Why tough times can be good times for smart marketers

- August 21, 2020 5 MIN READ

Why does a downturn in spending and confidence see many companies ‘retreat’ (cut their marketing budgets) in order to weather the storm? This strategy, of course, is an easy one to justify (especially by those responsible for finances) and has the added advantage of seemingly bolstering (some would say camouflaging), earnings by simply cutting marketing costs as an expense to the company. But is it the right strategy? asks Jason Eisner co-founder of BrandQuest.

Marketing through tough times – pull back or push forward?

At BrandQuest we provide the following recommendations as suggestions that will see you come out the other side of the current ‘tough times’ in a much better position than you may be now – and certainly better than your competitors who may take the ‘retreat’ option:

  1. Some industries are doing great, don’t be panicked by the ‘herd mentality’
  2. Don’t invest less on marketing – just invest smarter
  3. Get closer to your customers – they too want reassurance in tough times
  4. Focus on your core customers
  5. Reassess all your marketing activities – pricing tactics, product, place and promotion
  6. Reinforce what has made your company  successful up to this stage
  7. Your people are the answer – the people who work for you and your partner

Some industries are doing great

Just because there is a downturn in one area does not mean it is in your industry or across all the channels you sell over. This means that if you are in an industry that is ‘COVID safe’ e.g Cloud-based businesses, Health sector, Do-it-yourself services such as ‘at home’ gyms, online yoga etc.  you need to tap into the growth and definitely not cut back. In addition, you might find that your channel mix has changed and you’re doing better in one area than the other – for instance, your retail trade may have fallen but your online business is taking off. This obviously requires you to change where you invest.

Don’t invest less on marketing – just invest smarter

This is not the time to cut marketing. It is well documented that brands who maintain (some even increase) their marketing during a recession – when naïve competitors are cutting back – can increase market share and their return on investment at a lower cost than during good economic times.

Take a good hard look and an unemotional assessment of your planned marketing budget. Make a list of the mandatory and proven ‘must-haves’ and the less compelling ‘nice to haves’. Then ask yourself “what if we dropped the nice-to-haves and added that budget to the ‘must-haves?”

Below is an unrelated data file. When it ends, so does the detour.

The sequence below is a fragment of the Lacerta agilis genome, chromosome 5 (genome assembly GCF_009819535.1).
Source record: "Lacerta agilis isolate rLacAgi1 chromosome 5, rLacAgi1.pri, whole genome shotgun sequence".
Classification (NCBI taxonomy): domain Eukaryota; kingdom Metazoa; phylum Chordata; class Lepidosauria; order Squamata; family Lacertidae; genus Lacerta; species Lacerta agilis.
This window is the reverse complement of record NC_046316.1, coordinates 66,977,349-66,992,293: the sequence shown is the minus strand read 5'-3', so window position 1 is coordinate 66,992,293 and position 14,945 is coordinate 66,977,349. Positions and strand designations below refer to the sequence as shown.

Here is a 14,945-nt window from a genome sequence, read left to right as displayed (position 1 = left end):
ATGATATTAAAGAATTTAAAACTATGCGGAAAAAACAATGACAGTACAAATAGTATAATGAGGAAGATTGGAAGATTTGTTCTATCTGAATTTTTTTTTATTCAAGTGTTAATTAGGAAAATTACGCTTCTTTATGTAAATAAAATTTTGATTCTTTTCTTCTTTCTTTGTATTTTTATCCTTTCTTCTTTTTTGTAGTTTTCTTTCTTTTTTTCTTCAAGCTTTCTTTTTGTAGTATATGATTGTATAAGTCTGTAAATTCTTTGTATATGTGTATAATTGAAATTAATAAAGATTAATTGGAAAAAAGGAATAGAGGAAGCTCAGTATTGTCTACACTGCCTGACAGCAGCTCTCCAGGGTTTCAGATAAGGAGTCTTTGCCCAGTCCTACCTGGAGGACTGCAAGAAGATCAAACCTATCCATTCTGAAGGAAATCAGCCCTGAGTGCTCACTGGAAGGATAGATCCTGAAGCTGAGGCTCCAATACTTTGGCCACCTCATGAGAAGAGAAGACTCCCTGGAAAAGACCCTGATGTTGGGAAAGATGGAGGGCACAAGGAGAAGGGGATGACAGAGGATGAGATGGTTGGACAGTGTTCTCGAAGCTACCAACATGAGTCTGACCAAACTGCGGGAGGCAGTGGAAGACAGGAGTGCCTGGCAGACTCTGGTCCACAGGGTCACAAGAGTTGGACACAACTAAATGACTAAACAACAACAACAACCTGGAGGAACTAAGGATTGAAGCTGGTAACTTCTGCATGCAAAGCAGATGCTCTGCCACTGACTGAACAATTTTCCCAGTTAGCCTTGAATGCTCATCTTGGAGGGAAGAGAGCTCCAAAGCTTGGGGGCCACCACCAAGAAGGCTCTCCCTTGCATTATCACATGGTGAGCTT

Without reducing your marketing spending you can improve the yield and effectiveness of your marketing by concentrating your efforts in the areas of known (marketing) productivity.

Even better, your more ‘panic-stricken’ competitors will more than likely ‘cut’ their budgets so you get a double whammy marketing effect by being more judiciously focused.

An added benefit is that you may find yourself in a stronger negotiating position when dealing with media, printers and other marketing suppliers who will be keener than ever to win your business and bank your revenue.

Get close to your customers – they want reassurance in tough times.

During recessionary or tough times, customers are more likely to postpone purchases, trade down to a lesser quality, or simply buy less. The ‘must-have’ features of yesterday’s good times are today’s ‘can-do-without’.

Talk to your customers about providing testimonials or developing case studies that demonstrate their importance to you. It’s important to remember that your customers are also feeling the tougher times – so offer them a reward for their custom, find ways to ‘bundle’ your product or offer to them in order to provide them with better value in return for a larger sales transaction.

And make sure the offer is seen as ‘specially’ prepared for them and based on the ‘past partnership’ and their loyalty.

You might even consider a direct sales campaign that offers these loyal customers rewards (ie, bonus product) for any introduction to a ‘new’ customer that results in a sale to you.

Focus on your core customers

These are your most precious tangible (marketing) asset and you need to nurture them through these times. But remember, they’re going through the same tough times also and are facing similar financial and operating pressures.